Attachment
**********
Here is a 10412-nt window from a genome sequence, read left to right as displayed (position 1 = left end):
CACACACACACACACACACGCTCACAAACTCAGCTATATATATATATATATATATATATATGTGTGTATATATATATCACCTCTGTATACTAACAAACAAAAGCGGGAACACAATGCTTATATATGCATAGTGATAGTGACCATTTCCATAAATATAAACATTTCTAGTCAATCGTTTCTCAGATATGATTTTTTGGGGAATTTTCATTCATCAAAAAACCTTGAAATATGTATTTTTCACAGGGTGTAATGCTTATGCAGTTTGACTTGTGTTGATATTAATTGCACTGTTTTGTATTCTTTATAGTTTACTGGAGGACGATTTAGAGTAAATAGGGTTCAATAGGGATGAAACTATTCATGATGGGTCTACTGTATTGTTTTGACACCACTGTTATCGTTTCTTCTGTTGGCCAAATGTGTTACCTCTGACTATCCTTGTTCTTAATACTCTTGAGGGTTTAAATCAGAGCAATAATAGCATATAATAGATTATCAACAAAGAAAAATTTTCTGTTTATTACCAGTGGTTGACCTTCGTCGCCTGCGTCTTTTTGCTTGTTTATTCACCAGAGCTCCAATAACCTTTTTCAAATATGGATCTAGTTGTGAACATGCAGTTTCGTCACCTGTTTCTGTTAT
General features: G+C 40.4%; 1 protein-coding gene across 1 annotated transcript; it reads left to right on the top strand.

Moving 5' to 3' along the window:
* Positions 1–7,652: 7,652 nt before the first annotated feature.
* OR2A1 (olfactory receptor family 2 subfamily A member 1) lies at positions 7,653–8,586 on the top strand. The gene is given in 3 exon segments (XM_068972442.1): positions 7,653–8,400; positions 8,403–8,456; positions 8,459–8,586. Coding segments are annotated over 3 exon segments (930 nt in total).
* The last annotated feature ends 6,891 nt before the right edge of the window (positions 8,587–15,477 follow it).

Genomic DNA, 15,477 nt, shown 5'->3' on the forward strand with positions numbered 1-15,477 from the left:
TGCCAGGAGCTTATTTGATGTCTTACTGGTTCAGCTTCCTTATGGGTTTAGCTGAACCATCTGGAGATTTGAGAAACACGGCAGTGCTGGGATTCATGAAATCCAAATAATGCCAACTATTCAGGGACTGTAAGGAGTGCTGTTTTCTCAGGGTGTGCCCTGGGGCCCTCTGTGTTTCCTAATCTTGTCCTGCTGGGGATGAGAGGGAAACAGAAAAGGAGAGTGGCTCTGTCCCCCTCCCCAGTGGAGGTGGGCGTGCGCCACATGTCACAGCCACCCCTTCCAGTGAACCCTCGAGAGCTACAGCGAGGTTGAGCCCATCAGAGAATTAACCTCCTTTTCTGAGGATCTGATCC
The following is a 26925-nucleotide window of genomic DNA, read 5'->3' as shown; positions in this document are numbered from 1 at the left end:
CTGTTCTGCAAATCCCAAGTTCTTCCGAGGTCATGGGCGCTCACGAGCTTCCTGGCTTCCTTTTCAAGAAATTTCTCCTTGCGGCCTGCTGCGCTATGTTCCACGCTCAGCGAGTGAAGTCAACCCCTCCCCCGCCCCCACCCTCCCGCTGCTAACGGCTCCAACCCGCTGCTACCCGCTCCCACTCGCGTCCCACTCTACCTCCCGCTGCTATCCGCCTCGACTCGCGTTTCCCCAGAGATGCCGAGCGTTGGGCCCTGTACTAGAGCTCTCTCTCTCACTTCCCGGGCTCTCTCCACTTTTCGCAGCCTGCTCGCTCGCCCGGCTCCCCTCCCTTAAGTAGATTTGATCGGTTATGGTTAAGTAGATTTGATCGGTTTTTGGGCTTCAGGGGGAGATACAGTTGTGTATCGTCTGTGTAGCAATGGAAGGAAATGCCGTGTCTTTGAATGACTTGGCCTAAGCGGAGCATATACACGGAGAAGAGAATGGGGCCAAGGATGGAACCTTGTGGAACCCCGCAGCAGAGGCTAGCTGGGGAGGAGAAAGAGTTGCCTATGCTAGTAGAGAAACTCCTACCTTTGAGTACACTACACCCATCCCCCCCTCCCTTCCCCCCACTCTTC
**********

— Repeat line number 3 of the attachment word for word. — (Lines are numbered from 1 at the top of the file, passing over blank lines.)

General features: G+C 40.4%; 1 protein-coding gene across 1 annotated transcript; it reads left to right on the top strand.